The 1990 IPCC Climate Projections

Over on Google+, Daniel Lemire writes:

The IPCC predictions from 1990 went for a probable rise of the global mean temperature of 0.3 °C per decade and at least 0.2 °C per decade. See the IPPC assessment overview document, Section 1.0.3. (It is available online here.) We have had two decades. Fact: they predicted more warming than what actually materialized. Quite a bit more. See:

Instrumental temperature record, Wikipedia.

What’s the full story here? Here are some basic facts. The policymaker summary of the 1990 report estimates:

under the IPCC Business-as-Usual (Scenario A) emissions of greenhouse gases, a rate of increase of global-mean temperature during the next century of about 0.3 °C per decade (with an uncertainty range of 0.2 °C to 0.5 °C per decade); this is greater than that seen over the past 10,000 years. This will result in a likely increase in global-mean temperature of about 1°C above the present value by 2025 and 3°C before the end of the next century. The rise will not be steady because of the influence of other factors…

I believe we are going along with the ‘business-as-usual’ emissions of greenhouse gases. On the other hand, Wikipedia shows a figure from Global Warming Art:

based on NASA GISS data here. In 1990, the 5-year mean Global Land-Ocean Temperature Index was .27, meaning .27 °C above the mean temperature from 1961 to 1990. By 2006, the 5-year mean was .54.

So, that’s a .27 °C increase in 16 years, or about .17 °C per decade. This is slightly less than the bottom-end estimate of 0.2 °C per decade, and about half the expected rise of 0.3 °C per decade.

Is there any official story on why the 1990 IPCC report overestimated the temperature rise during this time? In 2007 the IPCC estimated a temperature rise of about 0.2 °C per decade for the next two decades for all the scenarios they considered. So, it seems somehow 0.3 °C went down to 0.2 °C. What was wrong with the original estimate?

37 Responses to The 1990 IPCC Climate Projections

  1. lharris says:

    It is my understanding that the 1990 IPCC report’s models did not include a dynamic ocean. The ocean is able to absorb a lot of the heat trapped by increasing greenhouse gases, slowing the rate of global warming.

    • WebHubTelescope says:

      That’s my take as well. James Hansen was looking at the transient effects of the ocean as early as 1981. This is my attempt at updating his chart with some numbers applied.

      Note the figure caption that describes the thermal diffusion coefficient used.

      In general terms this involves solving the heat equation at the diffusive earth/atmosphere boundary. The heat going into the ocean is essentially a random walk (governed by eddy diffusion, conventional diffusion, etc.) so the transient solution to the master equation have these long fat tails to a steady-state.

      I tried to express that behavior in the following chart:

      Notice the curves that asymptotically appear to follow a Fick’s law square root growth law. The atmosphere goes to a steady state much more quickly than the ocean, which keeps on absorbing the heat. That is the “heat in the pipeline” or “unrealized warming” argument used by Hansen and others to justify a slowing down of the warming (temperature), though not necessarily the heat. Scientists measure the heat being absorbed by the ocean and it is not showing any signs of slowing down.

      I am mixing the concepts of heat and temperature a bit but the reality is that the oceans do have about 1000 times the heat capacity of the atmosphere, and the balance of the heat flows between the compartments needs to reflect this.

      My hope is that the huge thermal heat sink of the ocean defers the temperature increase long enough for the CO2 to be sequestered out of the environment. Both the heat flow and CO2 sequestering are governed by diffusion with the same fat-tail response, so it may be that the heat diffusion can outlast the time it takes for the CO2 to sequester. If it turns into CAGW, then we are out of luck, I would think.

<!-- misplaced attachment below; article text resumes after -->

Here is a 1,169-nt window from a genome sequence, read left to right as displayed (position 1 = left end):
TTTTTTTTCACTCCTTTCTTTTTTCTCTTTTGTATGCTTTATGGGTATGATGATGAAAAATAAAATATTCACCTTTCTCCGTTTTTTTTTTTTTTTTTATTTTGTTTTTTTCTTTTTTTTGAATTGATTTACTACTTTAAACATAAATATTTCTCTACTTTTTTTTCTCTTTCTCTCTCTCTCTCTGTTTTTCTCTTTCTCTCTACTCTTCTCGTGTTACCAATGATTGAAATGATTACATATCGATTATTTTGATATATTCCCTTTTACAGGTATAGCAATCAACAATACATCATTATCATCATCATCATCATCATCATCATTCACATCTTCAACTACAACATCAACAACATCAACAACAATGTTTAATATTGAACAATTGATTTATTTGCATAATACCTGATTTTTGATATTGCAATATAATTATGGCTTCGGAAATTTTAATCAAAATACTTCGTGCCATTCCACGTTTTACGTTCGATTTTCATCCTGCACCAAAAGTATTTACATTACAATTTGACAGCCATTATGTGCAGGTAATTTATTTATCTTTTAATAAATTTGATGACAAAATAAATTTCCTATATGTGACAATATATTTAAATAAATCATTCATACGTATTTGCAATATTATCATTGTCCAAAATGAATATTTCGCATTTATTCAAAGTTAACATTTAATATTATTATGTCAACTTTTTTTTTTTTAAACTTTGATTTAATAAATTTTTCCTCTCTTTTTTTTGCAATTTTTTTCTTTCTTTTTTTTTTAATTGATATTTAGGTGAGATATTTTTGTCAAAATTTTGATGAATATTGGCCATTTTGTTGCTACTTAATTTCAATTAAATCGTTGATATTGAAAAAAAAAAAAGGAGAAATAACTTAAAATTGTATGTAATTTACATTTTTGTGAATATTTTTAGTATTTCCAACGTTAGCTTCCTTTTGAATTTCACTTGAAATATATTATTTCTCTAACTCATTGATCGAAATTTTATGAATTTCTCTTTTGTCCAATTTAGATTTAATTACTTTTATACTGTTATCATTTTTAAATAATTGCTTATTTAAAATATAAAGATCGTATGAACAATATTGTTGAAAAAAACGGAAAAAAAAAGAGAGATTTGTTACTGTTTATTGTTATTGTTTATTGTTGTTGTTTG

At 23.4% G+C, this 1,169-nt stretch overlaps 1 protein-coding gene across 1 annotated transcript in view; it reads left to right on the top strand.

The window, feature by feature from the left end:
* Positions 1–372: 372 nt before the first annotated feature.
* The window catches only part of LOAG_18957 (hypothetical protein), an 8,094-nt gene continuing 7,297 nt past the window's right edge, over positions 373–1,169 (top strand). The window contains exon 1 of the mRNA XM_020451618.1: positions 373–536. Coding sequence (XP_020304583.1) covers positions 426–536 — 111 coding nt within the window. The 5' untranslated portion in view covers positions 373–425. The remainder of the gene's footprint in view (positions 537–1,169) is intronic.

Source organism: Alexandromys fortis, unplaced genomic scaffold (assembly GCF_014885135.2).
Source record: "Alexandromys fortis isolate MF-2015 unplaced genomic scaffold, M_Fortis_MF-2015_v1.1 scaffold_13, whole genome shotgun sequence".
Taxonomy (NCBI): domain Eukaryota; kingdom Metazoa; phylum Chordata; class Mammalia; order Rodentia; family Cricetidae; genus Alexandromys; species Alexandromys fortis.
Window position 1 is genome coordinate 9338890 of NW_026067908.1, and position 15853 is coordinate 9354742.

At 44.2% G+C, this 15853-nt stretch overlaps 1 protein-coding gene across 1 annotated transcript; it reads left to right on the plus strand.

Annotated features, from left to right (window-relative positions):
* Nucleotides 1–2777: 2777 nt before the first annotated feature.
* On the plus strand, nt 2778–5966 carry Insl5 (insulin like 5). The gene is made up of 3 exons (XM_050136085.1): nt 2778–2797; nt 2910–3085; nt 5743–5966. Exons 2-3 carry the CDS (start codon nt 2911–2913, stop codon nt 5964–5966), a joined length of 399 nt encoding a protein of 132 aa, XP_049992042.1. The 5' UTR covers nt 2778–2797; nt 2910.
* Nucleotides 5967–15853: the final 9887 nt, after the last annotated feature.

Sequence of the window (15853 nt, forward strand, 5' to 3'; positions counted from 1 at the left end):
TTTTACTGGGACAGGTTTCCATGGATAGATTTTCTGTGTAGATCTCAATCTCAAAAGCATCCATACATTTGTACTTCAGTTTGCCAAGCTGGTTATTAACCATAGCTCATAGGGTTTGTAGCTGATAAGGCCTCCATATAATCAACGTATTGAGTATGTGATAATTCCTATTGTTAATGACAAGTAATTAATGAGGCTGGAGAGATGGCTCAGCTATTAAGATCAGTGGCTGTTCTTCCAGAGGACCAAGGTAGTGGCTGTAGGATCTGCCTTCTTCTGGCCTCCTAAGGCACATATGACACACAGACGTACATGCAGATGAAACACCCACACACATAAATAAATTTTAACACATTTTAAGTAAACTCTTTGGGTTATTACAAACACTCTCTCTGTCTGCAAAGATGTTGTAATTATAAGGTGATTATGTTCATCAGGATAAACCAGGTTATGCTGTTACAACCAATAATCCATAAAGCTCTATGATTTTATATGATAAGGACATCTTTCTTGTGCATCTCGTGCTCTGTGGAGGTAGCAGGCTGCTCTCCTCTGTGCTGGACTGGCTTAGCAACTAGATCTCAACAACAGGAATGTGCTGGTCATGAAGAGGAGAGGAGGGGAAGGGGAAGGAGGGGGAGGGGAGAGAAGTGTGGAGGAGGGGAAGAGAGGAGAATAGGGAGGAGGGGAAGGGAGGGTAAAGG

2. lharris says:

    To be more precise, here is the statment from the 1995 assessment (page 23):

    For the mid-range IPCC emission scenario, IS92a, assuming the “best estimate” value of climate sensitivity4 and including the effects of future increases in aerosol, models project an increase in global mean surface air temperature relative to 1990 of about 2°C by 2100. This estimate is approximately one-third lower than the “best estimate” in 1990. This is due primarily to lower emission scenarios (particularly for CO2 and the CFCs), the inclusion of the cooling effect of sulphate aerosols, and improvements in the treat- ment of the carbon cycle.

  3. RW says:

    Actually the business as usual scenarios in 1990 did not foresee the collapse of the Soviet Union which led to a significant reduction in emissions. They also anticipated only partial implementation of the Montreal protocols.

    Reading roughly from some graphs in the IPCC’s 1990 reports, it seems that the BAU projection anticipated about 410ppm of CO2 and 2250ppb of CH4 by now; the actual values are about 390ppm for CO2, and 1825ppb for CH4. The greenhouse gas forcings have thus been quite a bit lower than anticipated by the 1990 BAU scenario.

    The 1990 Scenario B seems to have been more similar to how the real world actually evolved, and in this scenario, warming was projected at a rate of about 0.2°C/decade.

  4. nameless37 says:

    There are no major disagreements between the 1990 report and the 2007 report.

    The 1990 report forecasts an average rate of increase of 0.3°C per decade between 1990 and 2100, for a total of about 3°C (with wide error bars), under the “business-as-usual” scenario.

    The 2007 report forecasts temperature changes from 1990 to 2095 of 1.8°C, 2.4°C, 2.4°C, 2.8°C, 3.4°C, and 4.0°C, depending on the route of the economic development over the next century.

    The 2007 report also forecasts warming of 0.64°C to 0.69°C from 1990 through 2020, regardless of the economic scenario – slightly higher than “0.2°C/decade” from Wikipedia, and slightly lower than “0.3°C/decade” from the 1990 summary.

  5. nameless37 says:

    I just typed up a response, but I don’t see it any more. Did it disappear?

    Anyway, the gist of it was that the 1990 IPCC report was forecasting 0.3°C/decade warming, averaged over the entire 21st century, and slightly slower warming in the first 10-20 years. The 2007 report made a forecast of 0.64°C to 0.69°C warming from 1990 through 2020, and gave a range of values (from 1.8°C to 4.0°C) for the value of warming from 1990 through 2095, depending on the economic path taken by the human civilization.